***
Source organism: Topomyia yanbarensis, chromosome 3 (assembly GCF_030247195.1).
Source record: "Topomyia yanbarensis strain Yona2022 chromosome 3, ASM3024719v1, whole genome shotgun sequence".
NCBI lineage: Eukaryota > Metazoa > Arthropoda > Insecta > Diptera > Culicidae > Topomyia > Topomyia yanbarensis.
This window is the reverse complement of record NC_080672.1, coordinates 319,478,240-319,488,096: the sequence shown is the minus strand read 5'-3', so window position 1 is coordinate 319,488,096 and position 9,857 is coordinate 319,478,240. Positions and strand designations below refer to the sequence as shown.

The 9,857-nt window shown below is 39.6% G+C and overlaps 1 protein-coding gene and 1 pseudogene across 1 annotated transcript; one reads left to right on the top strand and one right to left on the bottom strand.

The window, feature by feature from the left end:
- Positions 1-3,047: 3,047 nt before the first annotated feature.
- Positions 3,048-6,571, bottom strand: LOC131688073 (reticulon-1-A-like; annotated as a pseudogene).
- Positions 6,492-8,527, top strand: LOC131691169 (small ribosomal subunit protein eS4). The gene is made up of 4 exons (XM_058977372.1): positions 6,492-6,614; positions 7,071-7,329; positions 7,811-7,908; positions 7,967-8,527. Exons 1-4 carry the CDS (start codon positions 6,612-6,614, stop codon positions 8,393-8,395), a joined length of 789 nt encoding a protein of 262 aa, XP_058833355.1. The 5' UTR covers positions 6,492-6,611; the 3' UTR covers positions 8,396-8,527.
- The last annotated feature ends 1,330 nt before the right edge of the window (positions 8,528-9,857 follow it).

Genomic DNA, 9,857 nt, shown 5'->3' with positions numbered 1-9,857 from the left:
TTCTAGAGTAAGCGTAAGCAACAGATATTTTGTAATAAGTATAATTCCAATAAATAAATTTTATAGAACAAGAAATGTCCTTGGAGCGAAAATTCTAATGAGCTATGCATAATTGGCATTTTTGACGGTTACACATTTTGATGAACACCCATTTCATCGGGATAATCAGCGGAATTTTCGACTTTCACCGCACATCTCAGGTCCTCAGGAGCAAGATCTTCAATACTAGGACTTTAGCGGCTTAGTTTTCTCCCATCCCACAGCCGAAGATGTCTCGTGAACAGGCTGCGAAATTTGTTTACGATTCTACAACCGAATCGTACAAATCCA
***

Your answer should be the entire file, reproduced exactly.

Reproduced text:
Source organism: Topomyia yanbarensis, chromosome 3 (assembly GCF_030247195.1).
Source record: "Topomyia yanbarensis strain Yona2022 chromosome 3, ASM3024719v1, whole genome shotgun sequence".
NCBI lineage: Eukaryota > Metazoa > Arthropoda > Insecta > Diptera > Culicidae > Topomyia > Topomyia yanbarensis.
This window is the reverse complement of record NC_080672.1, coordinates 319,478,240-319,488,096: the sequence shown is the minus strand read 5'-3', so window position 1 is coordinate 319,488,096 and position 9,857 is coordinate 319,478,240. Positions and strand designations below refer to the sequence as shown.

The 9,857-nt window shown below is 39.6% G+C and overlaps 1 protein-coding gene and 1 pseudogene across 1 annotated transcript; one reads left to right on the top strand and one right to left on the bottom strand.

The window, feature by feature from the left end:
- Positions 1-3,047: 3,047 nt before the first annotated feature.
- Positions 3,048-6,571, bottom strand: LOC131688073 (reticulon-1-A-like; annotated as a pseudogene).
- Positions 6,492-8,527, top strand: LOC131691169 (small ribosomal subunit protein eS4). The gene is made up of 4 exons (XM_058977372.1): positions 6,492-6,614; positions 7,071-7,329; positions 7,811-7,908; positions 7,967-8,527. Exons 1-4 carry the CDS (start codon positions 6,612-6,614, stop codon positions 8,393-8,395), a joined length of 789 nt encoding a protein of 262 aa, XP_058833355.1. The 5' UTR covers positions 6,492-6,611; the 3' UTR covers positions 8,396-8,527.
- The last annotated feature ends 1,330 nt before the right edge of the window (positions 8,528-9,857 follow it).

Genomic DNA, 9,857 nt, shown 5'->3' with positions numbered 1-9,857 from the left:
TTCTAGAGTAAGCGTAAGCAACAGATATTTTGTAATAAGTATAATTCCAATAAATAAATTTTATAGAACAAGAAATGTCCTTGGAGCGAAAATTCTAATGAGCTATGCATAATTGGCATTTTTGACGGTTACACATTTTGATGAACACCCATTTCATCGGGATAATCAGCGGAATTTTCGACTTTCACCGCACATCTCAGGTCCTCAGGAGCAAGATCTTCAATACTAGGACTTTAGCGGCTTAGTTTTCTCCCATCCCACAGCCGAAGATGTCTCGTGAACAGGCTGCGAAATTTGTTTACGATTCTACAACCGAATCGTACAAATCCA